Stiftung Tierärztliche Hochschule Hannover (TiHo)

Genome analyses of a placozoan rickettsial endosymbiont show a combination of mutualistic and parasitic traits

ORCID
0000-0001-8038-2843
Affiliation
University of Veterinary Medicine Hannover, Foundation, Institute of Animal Ecology, Bünteweg 17d, D-30559, Hannover, Germany. kai.kamm@ecolevol.de.
Kamm, Kai;
ORCID
0000-0002-2891-7027
Affiliation
University of Veterinary Medicine Hannover, Foundation, Institute of Animal Ecology, Bünteweg 17d, D-30559, Hannover, Germany.
Osigus, Hans-Jürgen;
ORCID
0000-0002-5016-5191
Affiliation
Bioinformatics Group, Department of Computer Science, and Interdisciplinary Center for Bioinformatics, University of Leipzig, Härtelstraße 16-18, D-04107, Leipzig, Germany.
Stadler, Peter F;
Affiliation
Sackler Institute for Comparative Genomics and Division of Invertebrate Zoology, American Museum of Natural History, New York, New York, USA.
DeSalle, Rob;
ORCID
0000-0002-3410-3660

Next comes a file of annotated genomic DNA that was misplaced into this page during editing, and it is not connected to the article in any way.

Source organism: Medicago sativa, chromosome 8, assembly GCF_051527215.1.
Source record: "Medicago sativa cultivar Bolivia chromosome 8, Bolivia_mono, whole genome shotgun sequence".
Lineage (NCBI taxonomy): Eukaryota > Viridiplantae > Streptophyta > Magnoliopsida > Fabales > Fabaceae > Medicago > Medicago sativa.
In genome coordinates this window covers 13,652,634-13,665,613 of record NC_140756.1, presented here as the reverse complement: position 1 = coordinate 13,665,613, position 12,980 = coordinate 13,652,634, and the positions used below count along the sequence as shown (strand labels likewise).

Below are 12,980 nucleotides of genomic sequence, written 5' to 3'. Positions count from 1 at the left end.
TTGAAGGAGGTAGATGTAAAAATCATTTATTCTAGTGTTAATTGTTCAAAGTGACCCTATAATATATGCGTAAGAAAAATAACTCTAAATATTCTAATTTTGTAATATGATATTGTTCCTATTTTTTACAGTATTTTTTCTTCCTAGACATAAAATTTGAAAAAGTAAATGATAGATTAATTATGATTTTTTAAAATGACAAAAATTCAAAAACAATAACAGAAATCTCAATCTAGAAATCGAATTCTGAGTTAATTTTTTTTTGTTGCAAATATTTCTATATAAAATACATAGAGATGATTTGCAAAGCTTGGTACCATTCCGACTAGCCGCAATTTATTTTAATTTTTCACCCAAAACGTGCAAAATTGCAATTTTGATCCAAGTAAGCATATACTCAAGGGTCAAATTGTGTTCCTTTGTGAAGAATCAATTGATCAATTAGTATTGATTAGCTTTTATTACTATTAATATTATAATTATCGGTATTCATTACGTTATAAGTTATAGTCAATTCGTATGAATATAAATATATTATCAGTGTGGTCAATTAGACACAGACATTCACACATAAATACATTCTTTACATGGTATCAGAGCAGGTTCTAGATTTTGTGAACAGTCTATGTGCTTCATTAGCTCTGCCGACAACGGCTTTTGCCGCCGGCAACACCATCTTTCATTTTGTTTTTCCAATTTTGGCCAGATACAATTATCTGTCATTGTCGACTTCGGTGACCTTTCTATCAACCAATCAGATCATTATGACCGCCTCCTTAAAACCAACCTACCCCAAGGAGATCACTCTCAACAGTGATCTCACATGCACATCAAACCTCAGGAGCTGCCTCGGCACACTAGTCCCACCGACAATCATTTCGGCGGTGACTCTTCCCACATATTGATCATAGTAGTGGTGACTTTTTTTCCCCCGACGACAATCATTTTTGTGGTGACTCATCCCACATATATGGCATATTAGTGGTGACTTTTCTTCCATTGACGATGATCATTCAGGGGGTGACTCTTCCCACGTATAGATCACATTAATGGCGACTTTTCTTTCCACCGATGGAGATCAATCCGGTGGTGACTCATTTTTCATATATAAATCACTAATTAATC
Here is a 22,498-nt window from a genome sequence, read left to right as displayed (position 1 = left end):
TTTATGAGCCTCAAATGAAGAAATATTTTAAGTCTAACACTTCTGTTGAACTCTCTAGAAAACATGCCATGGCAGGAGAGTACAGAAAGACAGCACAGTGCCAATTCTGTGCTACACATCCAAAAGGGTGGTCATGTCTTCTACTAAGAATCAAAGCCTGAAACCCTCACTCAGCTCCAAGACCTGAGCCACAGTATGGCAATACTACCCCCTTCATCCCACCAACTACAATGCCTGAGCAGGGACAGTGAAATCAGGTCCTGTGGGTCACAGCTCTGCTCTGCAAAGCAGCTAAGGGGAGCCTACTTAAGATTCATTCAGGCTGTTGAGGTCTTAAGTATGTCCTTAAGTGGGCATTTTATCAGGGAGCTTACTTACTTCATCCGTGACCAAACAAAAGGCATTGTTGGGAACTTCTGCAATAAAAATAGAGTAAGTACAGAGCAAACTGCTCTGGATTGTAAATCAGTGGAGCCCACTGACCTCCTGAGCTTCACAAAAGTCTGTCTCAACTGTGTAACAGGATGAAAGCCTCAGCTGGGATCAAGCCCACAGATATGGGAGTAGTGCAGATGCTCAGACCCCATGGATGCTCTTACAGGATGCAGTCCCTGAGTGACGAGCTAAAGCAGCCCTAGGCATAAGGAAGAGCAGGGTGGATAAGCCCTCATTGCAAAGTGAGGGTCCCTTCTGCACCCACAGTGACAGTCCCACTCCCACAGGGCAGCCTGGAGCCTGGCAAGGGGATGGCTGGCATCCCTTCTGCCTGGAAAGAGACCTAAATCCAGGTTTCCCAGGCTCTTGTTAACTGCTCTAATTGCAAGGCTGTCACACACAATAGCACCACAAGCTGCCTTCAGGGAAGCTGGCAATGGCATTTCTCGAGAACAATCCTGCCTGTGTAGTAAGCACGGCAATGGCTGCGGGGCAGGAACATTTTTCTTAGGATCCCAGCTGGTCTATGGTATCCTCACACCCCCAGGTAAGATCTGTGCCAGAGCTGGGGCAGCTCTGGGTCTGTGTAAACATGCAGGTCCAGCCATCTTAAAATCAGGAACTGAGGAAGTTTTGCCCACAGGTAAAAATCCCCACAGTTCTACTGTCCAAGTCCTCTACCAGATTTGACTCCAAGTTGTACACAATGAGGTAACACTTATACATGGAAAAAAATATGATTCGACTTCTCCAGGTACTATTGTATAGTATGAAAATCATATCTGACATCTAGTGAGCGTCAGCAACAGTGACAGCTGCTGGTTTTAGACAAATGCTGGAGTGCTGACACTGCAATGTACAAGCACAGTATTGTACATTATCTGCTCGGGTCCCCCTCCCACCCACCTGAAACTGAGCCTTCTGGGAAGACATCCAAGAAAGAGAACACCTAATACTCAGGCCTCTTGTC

Affiliation
University of Veterinary Medicine Hannover, Foundation, Institute of Animal Ecology, Bünteweg 17d, D-30559, Hannover, Germany. bernd.schierwater@ecolevol.de.
Schierwater, Bernd

Symbiotic relationships between eukaryotic hosts and bacteria range from parasitism to mutualism and may deeply influence both partners' fitness. The presence of intracellular bacteria in the metazoan phylum Placozoa has been reported several times, but without any knowledge about the nature of this relationship and possible implications for the placozoan holobiont. This information may be of crucial significance since little is known about placozoan ecology and how different species adapt to different environmental conditions, despite being almost invariable at the morphological level. We here report on the novel genome of the rickettsial endosymbiont of Trichoplax sp. H2 (strain "Panama"). The combination of eliminated and retained metabolic pathways of the bacterium indicates a potential for a mutualistic as well as for a parasitic relationship, whose outcome could depend on the environmental context. In particular we show that the endosymbiont is dependent on the host for growth and reproduction and that the latter could benefit from a supply with essential amino acids and important cofactors. These findings call for further studies to clarify the actual benefit for the placozoan host and to investigate a possible role of the endosymbiont for ecological separation between placozoan species.

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